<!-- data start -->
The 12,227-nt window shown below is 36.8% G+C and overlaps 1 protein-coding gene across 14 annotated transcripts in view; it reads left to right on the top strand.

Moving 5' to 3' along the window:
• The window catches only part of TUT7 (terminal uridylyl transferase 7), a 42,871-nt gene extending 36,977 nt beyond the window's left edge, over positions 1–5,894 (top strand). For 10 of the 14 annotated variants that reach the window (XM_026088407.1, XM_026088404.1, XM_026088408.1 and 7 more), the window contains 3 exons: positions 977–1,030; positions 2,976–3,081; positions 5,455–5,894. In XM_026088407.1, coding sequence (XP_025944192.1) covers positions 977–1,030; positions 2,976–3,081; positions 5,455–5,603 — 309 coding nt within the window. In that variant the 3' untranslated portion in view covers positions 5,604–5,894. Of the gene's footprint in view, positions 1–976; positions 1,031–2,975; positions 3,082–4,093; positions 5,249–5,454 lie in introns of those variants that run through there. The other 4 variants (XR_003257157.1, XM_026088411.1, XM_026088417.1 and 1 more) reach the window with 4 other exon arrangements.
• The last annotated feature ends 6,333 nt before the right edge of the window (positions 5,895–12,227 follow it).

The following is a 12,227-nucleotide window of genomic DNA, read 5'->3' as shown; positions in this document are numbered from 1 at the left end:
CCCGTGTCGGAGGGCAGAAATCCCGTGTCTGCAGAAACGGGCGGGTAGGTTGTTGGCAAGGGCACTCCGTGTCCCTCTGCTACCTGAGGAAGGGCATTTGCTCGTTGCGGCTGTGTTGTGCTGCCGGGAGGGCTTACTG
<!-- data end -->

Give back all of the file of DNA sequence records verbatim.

The 12,227-nt window shown below is 36.8% G+C and overlaps 1 protein-coding gene across 14 annotated transcripts in view; it reads left to right on the top strand.

Moving 5' to 3' along the window:
• The window catches only part of TUT7 (terminal uridylyl transferase 7), a 42,871-nt gene extending 36,977 nt beyond the window's left edge, over positions 1–5,894 (top strand). For 10 of the 14 annotated variants that reach the window (XM_026088407.1, XM_026088404.1, XM_026088408.1 and 7 more), the window contains 3 exons: positions 977–1,030; positions 2,976–3,081; positions 5,455–5,894. In XM_026088407.1, coding sequence (XP_025944192.1) covers positions 977–1,030; positions 2,976–3,081; positions 5,455–5,603 — 309 coding nt within the window. In that variant the 3' untranslated portion in view covers positions 5,604–5,894. Of the gene's footprint in view, positions 1–976; positions 1,031–2,975; positions 3,082–4,093; positions 5,249–5,454 lie in introns of those variants that run through there. The other 4 variants (XR_003257157.1, XM_026088411.1, XM_026088417.1 and 1 more) reach the window with 4 other exon arrangements.
• The last annotated feature ends 6,333 nt before the right edge of the window (positions 5,895–12,227 follow it).

The following is a 12,227-nucleotide window of genomic DNA, read 5'->3' as shown; positions in this document are numbered from 1 at the left end:
CCCGTGTCGGAGGGCAGAAATCCCGTGTCTGCAGAAACGGGCGGGTAGGTTGTTGGCAAGGGCACTCCGTGTCCCTCTGCTACCTGAGGAAGGGCATTTGCTCGTTGCGGCTGTGTTGTGCTGCCGGGAGGGCTTACTG